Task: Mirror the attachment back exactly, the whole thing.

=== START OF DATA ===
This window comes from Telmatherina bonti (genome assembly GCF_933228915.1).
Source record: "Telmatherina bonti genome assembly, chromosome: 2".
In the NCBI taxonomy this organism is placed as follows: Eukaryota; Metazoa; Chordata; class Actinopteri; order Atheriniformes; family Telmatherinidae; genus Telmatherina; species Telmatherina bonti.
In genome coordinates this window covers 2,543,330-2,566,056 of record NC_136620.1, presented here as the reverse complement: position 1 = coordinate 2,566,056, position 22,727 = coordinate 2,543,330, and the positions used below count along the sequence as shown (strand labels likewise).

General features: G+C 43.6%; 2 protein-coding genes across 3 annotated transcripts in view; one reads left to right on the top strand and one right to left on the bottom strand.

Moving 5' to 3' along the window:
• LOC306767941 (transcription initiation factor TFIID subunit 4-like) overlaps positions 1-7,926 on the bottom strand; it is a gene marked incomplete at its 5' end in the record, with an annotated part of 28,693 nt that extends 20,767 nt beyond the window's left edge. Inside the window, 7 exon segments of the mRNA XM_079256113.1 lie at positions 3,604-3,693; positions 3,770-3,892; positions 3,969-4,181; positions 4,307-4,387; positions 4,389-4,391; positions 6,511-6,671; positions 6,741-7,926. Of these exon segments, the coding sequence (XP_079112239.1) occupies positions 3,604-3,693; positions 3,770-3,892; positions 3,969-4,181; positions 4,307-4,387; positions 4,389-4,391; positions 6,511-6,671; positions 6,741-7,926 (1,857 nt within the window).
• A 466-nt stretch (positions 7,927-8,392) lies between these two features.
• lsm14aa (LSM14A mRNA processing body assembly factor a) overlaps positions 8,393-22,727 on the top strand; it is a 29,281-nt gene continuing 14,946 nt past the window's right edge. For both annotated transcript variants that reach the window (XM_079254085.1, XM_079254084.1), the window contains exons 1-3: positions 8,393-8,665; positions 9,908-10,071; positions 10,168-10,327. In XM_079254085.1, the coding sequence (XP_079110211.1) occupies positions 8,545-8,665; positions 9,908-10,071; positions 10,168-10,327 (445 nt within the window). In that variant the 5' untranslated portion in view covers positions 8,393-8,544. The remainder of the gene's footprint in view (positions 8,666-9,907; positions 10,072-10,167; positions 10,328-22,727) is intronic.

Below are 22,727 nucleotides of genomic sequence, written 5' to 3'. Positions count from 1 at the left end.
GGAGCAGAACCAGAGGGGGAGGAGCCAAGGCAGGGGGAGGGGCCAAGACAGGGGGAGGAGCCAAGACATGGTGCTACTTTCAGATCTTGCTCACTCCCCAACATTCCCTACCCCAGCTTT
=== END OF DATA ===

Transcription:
This window comes from Telmatherina bonti (genome assembly GCF_933228915.1).
Source record: "Telmatherina bonti genome assembly, chromosome: 2".
In the NCBI taxonomy this organism is placed as follows: Eukaryota; Metazoa; Chordata; class Actinopteri; order Atheriniformes; family Telmatherinidae; genus Telmatherina; species Telmatherina bonti.
In genome coordinates this window covers 2,543,330-2,566,056 of record NC_136620.1, presented here as the reverse complement: position 1 = coordinate 2,566,056, position 22,727 = coordinate 2,543,330, and the positions used below count along the sequence as shown (strand labels likewise).

General features: G+C 43.6%; 2 protein-coding genes across 3 annotated transcripts in view; one reads left to right on the top strand and one right to left on the bottom strand.

Moving 5' to 3' along the window:
• LOC306767941 (transcription initiation factor TFIID subunit 4-like) overlaps positions 1-7,926 on the bottom strand; it is a gene marked incomplete at its 5' end in the record, with an annotated part of 28,693 nt that extends 20,767 nt beyond the window's left edge. Inside the window, 7 exon segments of the mRNA XM_079256113.1 lie at positions 3,604-3,693; positions 3,770-3,892; positions 3,969-4,181; positions 4,307-4,387; positions 4,389-4,391; positions 6,511-6,671; positions 6,741-7,926. Of these exon segments, the coding sequence (XP_079112239.1) occupies positions 3,604-3,693; positions 3,770-3,892; positions 3,969-4,181; positions 4,307-4,387; positions 4,389-4,391; positions 6,511-6,671; positions 6,741-7,926 (1,857 nt within the window).
• A 466-nt stretch (positions 7,927-8,392) lies between these two features.
• lsm14aa (LSM14A mRNA processing body assembly factor a) overlaps positions 8,393-22,727 on the top strand; it is a 29,281-nt gene continuing 14,946 nt past the window's right edge. For both annotated transcript variants that reach the window (XM_079254085.1, XM_079254084.1), the window contains exons 1-3: positions 8,393-8,665; positions 9,908-10,071; positions 10,168-10,327. In XM_079254085.1, the coding sequence (XP_079110211.1) occupies positions 8,545-8,665; positions 9,908-10,071; positions 10,168-10,327 (445 nt within the window). In that variant the 5' untranslated portion in view covers positions 8,393-8,544. The remainder of the gene's footprint in view (positions 8,666-9,907; positions 10,072-10,167; positions 10,328-22,727) is intronic.

Below are 22,727 nucleotides of genomic sequence, written 5' to 3'. Positions count from 1 at the left end.
GGAGCAGAACCAGAGGGGGAGGAGCCAAGGCAGGGGGAGGGGCCAAGACAGGGGGAGGAGCCAAGACATGGTGCTACTTTCAGATCTTGCTCACTCCCCAACATTCCCTACCCCAGCTTT